44 journalists killed in 2010 in conflict zones: CPJ
NEW YORK – Pakistan was the world’s deadliest country for the press in 2010 with eight journalists killed in connection with their work out of the worldwide death toll of 44, the Committee to Protect Journalists said Tuesday.
Iraq with five killings, followed by Honduras, Mexico and Indonesia with three killings each, also ranked high for journalism-related fatalities, CPJ’s analysis found.
The worldwide toll reflects a notable drop from 2009, when a massacre in the Philippines drove the number of work-related deaths to a record 72. CPJ is investigating the deaths of another 31 journalists who died in unclear circumstances in 2010.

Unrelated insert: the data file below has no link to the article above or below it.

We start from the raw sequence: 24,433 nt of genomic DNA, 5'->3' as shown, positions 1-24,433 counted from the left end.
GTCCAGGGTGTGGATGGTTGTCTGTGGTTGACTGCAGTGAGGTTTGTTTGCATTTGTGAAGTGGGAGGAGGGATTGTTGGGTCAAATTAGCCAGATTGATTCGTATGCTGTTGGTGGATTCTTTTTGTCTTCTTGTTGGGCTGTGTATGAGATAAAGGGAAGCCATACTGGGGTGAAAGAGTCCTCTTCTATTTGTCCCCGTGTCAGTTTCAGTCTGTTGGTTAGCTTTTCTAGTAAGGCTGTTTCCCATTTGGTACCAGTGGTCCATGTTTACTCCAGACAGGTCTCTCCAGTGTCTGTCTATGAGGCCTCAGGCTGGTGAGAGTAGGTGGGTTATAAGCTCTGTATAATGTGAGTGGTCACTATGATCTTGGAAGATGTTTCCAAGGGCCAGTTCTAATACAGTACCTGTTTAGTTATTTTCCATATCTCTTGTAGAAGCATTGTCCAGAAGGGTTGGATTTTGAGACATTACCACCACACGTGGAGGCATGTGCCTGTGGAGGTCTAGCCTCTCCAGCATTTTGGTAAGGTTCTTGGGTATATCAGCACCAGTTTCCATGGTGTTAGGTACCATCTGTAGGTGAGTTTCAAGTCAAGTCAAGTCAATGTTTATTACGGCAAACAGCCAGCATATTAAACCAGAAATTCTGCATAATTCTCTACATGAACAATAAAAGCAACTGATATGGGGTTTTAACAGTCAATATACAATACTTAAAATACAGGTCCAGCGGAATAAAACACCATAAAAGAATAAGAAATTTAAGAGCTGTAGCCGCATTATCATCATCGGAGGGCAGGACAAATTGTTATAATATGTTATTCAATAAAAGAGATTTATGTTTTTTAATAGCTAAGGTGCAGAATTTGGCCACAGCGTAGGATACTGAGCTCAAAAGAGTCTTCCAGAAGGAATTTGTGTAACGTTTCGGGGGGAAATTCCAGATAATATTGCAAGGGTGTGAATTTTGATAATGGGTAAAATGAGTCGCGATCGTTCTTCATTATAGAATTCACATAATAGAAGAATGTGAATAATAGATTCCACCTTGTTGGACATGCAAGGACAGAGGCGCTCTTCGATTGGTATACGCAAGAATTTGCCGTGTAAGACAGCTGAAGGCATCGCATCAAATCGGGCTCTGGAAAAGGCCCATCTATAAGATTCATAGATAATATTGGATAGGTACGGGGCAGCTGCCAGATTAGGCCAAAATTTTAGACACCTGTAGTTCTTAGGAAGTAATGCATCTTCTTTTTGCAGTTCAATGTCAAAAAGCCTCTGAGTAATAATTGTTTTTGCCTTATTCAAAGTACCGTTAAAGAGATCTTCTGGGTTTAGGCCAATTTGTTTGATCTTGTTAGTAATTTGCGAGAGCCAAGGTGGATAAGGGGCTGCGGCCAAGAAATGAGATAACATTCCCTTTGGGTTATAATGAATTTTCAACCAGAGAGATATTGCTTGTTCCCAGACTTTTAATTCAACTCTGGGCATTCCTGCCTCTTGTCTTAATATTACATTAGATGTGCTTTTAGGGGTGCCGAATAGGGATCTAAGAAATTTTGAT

CPJ released its preliminary findings for 2010 on December 15. Since then, CPJ confirmed the killings of two additional journalists, in Indonesia and Iraq.
Murder was the leading cause of work-related deaths in 2010, as it has been in past years. But deaths in combat-related crossfire and in dangerous assignments such as street protests constituted about 40 per cent of the 2010 toll, a larger portion than usual.
CPJ has compiled detailed records on journalist fatalities since 1992, a press release said. CPJ staff members independently investigate and verify the circumstances behind each death. CPJ considers a case work-related only when reasonably certain that a journalist was killed in direct reprisal for his or her work; in crossfire; or while carrying out a dangerous assignment. Cases involving unclear motives, but with a potential link to journalism, are classified as “unconfirmed’ and CPJ continues to investigate.
Source: The Nation